Academic integrity


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Our position: While academic integrity begins and ends with students, a school can foster an environment where cheating is socially unacceptable if grading and disciplinary systems reward and encourage academic honesty while punishing dishonesty.

Fortunately, high schools and colleges alike value academic integrity, which is the best protection of an academic meritocracy. It is, however, a tragedy that in some courses and in some environments, cheating is both common and socially acceptable.

Dishonesty and cheating are, of course, highly complicated. The motivations that lead a given student to make a choice of whether or not to cheat come from a variety of factors, including innate values and his or her upbringing. Beyond a certain point of academic development where long-lasting habits are already formed, it can be difficult to make students develop a sense of honor that will prevent them from accepting an unfairly earned academic result. Culture does matter, and certain schools, including the federal service academies and a handful of civilian schools, have successfully implemented honor concepts and codes, in which their students take considerable pride. Honor can become an integral part of a school’s culture, and cheating socially unacceptable, even in a high school.

But the biggest factor in initially determining whether a student will be academically honest is a simple calculation of risk and reward. This determination, which is usually subconscious, takes into account variables such as the cost of cheating (possibly even monetary) and the importance of the assignment.

More importantly, students also consider the likelihood of being caught cheating, the possible punishments, and the costs of not earning the grade students feel they need. Schools and teachers value academic honesty, no doubt. But whether or not they know it, students subjected to a given curriculum and disciplinary system will make these calculations and act accordingly.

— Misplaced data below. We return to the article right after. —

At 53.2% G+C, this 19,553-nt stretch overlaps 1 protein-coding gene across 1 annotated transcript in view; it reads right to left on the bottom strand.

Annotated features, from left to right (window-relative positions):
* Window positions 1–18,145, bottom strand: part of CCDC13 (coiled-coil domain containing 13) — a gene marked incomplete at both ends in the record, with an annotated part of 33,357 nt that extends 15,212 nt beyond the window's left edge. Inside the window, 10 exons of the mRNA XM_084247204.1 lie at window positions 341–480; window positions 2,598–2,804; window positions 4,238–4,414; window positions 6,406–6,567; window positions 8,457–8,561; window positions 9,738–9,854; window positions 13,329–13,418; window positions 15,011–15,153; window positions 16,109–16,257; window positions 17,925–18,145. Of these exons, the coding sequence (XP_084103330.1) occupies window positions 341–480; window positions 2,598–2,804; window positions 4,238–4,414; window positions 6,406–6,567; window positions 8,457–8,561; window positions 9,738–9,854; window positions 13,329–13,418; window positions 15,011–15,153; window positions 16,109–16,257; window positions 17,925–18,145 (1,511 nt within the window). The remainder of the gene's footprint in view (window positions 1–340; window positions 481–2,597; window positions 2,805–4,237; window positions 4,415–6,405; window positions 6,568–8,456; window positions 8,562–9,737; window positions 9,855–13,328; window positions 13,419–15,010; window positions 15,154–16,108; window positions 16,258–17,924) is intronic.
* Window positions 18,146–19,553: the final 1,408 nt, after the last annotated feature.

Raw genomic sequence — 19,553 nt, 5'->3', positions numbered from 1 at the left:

Attitudes also have changed in recent years around cheating and plagiarism. A study at Duquesne University found that use of technology and access to internet tools corresponds to a higher likelihood for students to cheat. Emphasis on group work and access to digital tools also play a role. David M. Wasieleski, an author of the study, told the New York Times, “students are surprisingly unclear about what constitutes plagiarism or cheating.” Clear messaging about expectations and consequences is as important as the circumstances students think they find themselves in based on the workload assigned to them.

We should also be careful about how we define success and associate those definitions with status. If admission to schools with the best brand names (at all costs) is considered success, ethics go by the wayside and kids will cheat to get ahead. But the irony is that being admitted to and attending a school with a good reputation is not even an imperative for monetary success today.

As was mentioned before, it is, of course, not necessarily a school’s or teacher’s fault when a student cheats. Students have or lack a basic sense of integrity that leads them to act a certain way.

But schools can create systems where cheating is not worth the risk, and whatever cost may come with integrity is duly rewarded. We should not be afraid of harsh penalties for cheating (having to repeat the course over the summer, detention, revocation of privileges for seniors, or a failing grade on an assignment). We should decide to make it clear that it matters to be honest. Students should be allowed to report themselves for academic dishonesty for less harsh punishments. But more important than examples and punishments to avoid are examples for students to follow. The academic culture should be one where students are more satisfied with their honest best than an unearned grade.

There are students who will work diligently and honestly to complete even the most tedious and cruel assignments to the best of their own ability. But the scary reality is that many, maybe even most, might have a point where if an assignment is too time-consuming, tedious, and seemingly pointless, and if the penalties for cheating and likelihood of getting caught are just low enough, they’ll cut corners – big or small. These are factors that schools can and do control. And unfortunately, some will put a price on their own honor.

Staff Vote: 12-12

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